36 Trump tweets that really didn't age well in the wake of his intel leak.

This is fine.

On Monday evening, the Washington Post dropped a bombshell of a story: "Trump revealed highly classified information to Russian foreign minister and ambassador." And depending on where you get your news, it's either an overhyped #FakeNews nothingburger or a confirmation of your worst Trump-based fears. Fun times, indeed!

While running for president (and even before), Trump made protecting classified info a priority. If there's one man who'd be less careless in these situations, he told crowds of his supporters, it's Donald J. Trump!


Seriously, check out all the times he tweeted as much:

1. Investigations need to be independent when they involve the president.

2. It's a bad idea for the president to get too chummy with the Russians, as that might compromise our national security.

3. Leaking intelligence is no joke. (Fun fact: One of the authors of the article cited in this tweet co-wrote Monday's Post article about Trump's leak to the Russians.)

4. We must have zero tolerance for a president involved in cover-ups.

5. Want accountability? Then investigations must be independent.

6. Seriously, independent investigations rule.

7. There should be outrage when a president leaks national security information.

8. And the media shouldn't let up one bit.

9. Records were made to be broken, I guess?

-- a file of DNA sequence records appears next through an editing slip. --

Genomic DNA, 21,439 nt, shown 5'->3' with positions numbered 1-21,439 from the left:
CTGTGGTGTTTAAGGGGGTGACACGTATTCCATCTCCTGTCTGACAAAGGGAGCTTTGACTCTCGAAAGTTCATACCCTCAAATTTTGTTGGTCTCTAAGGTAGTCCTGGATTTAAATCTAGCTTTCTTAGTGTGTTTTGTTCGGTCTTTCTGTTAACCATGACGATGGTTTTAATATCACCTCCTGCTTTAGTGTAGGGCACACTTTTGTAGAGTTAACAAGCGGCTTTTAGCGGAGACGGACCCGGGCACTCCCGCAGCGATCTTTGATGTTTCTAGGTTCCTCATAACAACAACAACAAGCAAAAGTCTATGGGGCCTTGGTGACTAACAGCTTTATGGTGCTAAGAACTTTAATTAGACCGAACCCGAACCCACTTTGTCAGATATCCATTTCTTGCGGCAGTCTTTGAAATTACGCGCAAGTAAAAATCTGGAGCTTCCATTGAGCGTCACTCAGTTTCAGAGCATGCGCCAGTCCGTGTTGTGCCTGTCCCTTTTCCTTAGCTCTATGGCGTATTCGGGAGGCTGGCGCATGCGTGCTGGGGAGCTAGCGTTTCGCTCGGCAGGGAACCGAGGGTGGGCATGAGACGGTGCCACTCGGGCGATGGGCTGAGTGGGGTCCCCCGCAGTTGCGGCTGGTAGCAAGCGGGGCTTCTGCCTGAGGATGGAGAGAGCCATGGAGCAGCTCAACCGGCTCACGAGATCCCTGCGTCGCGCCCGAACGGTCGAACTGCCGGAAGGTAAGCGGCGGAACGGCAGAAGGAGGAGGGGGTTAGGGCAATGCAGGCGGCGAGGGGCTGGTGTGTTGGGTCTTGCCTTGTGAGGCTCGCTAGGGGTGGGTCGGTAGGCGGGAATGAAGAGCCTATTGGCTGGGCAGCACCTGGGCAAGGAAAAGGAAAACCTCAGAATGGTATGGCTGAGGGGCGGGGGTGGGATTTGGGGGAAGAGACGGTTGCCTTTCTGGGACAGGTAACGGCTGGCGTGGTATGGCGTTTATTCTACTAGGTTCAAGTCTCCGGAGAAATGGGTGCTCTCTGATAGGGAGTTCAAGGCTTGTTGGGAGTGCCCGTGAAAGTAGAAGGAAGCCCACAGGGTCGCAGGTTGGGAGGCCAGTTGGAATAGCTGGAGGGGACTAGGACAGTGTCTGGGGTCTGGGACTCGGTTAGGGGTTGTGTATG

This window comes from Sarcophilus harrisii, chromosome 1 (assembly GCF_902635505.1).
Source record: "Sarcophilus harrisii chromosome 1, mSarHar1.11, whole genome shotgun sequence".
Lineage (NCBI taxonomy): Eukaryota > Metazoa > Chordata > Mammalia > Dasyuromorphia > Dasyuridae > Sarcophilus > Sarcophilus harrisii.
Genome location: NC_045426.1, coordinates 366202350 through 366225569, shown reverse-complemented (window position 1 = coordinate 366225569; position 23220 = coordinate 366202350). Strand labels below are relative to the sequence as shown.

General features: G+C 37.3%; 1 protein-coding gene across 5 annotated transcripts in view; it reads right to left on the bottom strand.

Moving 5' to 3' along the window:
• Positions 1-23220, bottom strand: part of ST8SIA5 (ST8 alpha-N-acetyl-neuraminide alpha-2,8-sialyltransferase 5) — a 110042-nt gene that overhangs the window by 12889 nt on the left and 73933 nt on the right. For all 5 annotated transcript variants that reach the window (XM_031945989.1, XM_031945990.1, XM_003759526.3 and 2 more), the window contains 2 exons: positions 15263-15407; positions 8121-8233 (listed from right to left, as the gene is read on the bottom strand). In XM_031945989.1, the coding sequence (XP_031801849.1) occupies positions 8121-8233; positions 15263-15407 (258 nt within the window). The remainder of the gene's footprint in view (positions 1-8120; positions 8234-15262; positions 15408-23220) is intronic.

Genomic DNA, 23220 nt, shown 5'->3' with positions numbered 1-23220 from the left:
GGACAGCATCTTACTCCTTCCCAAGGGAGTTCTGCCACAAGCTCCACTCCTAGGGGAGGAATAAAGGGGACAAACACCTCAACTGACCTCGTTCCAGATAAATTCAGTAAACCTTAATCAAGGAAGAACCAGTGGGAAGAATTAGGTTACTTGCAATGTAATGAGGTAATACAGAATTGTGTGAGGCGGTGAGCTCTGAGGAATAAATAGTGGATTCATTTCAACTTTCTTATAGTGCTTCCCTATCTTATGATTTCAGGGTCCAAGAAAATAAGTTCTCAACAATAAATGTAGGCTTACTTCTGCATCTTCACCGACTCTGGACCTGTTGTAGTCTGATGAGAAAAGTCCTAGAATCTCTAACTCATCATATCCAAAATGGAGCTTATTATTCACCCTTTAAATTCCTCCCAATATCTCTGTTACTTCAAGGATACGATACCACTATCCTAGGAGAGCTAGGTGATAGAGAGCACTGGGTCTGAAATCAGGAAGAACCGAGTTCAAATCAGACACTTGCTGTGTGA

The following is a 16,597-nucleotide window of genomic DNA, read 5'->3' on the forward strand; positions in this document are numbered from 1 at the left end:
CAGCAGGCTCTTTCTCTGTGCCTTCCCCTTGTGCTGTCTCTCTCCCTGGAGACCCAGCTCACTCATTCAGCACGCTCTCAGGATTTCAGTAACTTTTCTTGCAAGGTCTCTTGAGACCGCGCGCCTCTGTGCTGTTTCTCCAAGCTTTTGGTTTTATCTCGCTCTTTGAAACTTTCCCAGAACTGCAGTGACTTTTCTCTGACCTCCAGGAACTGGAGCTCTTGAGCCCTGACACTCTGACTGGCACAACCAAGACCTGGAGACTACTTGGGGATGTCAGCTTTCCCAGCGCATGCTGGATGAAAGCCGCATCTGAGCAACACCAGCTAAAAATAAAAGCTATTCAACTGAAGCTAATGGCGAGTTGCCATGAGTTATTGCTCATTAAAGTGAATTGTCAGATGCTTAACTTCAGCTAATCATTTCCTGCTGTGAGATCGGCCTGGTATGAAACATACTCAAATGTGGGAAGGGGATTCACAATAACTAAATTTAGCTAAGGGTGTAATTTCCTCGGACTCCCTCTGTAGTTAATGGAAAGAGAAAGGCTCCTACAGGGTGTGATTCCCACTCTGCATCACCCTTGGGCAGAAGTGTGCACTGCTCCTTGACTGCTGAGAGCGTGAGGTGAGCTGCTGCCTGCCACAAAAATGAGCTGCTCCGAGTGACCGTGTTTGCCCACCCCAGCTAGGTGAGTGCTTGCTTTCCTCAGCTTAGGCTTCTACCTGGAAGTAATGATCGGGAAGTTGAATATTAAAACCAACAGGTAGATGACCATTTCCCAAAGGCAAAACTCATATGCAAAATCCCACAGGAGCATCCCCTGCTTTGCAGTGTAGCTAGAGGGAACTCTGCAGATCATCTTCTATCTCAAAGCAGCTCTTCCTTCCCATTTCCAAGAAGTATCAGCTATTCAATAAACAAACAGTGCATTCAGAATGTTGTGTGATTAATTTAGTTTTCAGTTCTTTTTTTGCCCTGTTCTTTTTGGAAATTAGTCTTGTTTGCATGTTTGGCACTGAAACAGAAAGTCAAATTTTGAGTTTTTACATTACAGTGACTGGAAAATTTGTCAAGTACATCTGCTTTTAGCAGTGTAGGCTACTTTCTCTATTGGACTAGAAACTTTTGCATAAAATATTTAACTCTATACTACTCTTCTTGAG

10. If a president has no problem leaking national security secrets, why can't he release his records — such as his birth certificate? (Or his tax returns?) What's he hiding?

11. We really need to be more careful about who has access to classified information.

12. We shouldn't stand for our "weak leaders who are threatening national security."

13. He even proposed some very ... unconventional solutions.

14. But unfortunately, if you just say the classified info out loud — say, to the Russian ambassador — having it written down doesn't really do much.

15. Our leaders must be careful with classified info. "This is a very big deal."

16. And being careless with that info makes one "not presidential material."

17. If someone compromises our national security and doesn't face criminal charges, it's evidence of a "rigged system."

18. And people who are careless with "highly classified information" are "not fit!"

19. So it's probably best if we don't let those people have access to national security information, according to Trump.

20. Here, Trump is worried about leaks of top-secret reports again, even though it turned out that NBC was referring to a declassified version of a report related to an ongoing investigation into Russian hacking and the release of emails from the Democratic National Committee and Clinton adviser John Podesta.

21. Having accused Obama's administration of what he perceived to be corruption for leaking to NBC, Trump tweeted that it's imperative we investigate the leaks — with no mention of the corruption.

22. This is serious, guys.

23. Nazis!

24. Nothing is more un-American than giving out classified info "like candy."

25. Leaking "has been a big problem in Washington for years."

26. Seriously, it's a priority to find the leakers.

27. & 28. The FBI needs to track down the leakers. "FIND NOW."

29. & 30. Again, Trump tweets that the real story is the leaks and not the corruption. But why not both?

31. Etc.

32. And so on.